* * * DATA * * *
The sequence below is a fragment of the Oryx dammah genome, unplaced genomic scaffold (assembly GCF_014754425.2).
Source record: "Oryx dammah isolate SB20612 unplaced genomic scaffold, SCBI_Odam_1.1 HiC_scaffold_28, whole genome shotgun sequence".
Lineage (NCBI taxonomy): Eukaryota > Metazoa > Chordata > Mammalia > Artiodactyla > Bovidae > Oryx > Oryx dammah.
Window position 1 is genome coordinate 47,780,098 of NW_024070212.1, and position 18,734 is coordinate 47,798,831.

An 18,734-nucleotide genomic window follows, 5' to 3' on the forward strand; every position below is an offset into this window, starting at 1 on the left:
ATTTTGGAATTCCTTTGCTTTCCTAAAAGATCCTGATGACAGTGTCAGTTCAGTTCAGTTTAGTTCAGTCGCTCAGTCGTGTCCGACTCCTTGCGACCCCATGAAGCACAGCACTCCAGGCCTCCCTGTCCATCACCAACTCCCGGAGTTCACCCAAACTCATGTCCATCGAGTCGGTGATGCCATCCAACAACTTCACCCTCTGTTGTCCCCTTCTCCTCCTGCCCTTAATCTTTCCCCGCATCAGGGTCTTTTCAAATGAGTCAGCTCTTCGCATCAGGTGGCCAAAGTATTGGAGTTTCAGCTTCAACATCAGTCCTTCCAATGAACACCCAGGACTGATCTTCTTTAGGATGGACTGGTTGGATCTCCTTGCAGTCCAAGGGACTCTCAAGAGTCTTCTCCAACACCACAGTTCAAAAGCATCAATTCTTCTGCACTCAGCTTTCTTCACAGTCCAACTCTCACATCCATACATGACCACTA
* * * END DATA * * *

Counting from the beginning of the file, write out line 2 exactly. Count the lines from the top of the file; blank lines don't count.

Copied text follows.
Source record: "Oryx dammah isolate SB20612 unplaced genomic scaffold, SCBI_Odam_1.1 HiC_scaffold_28, whole genome shotgun sequence".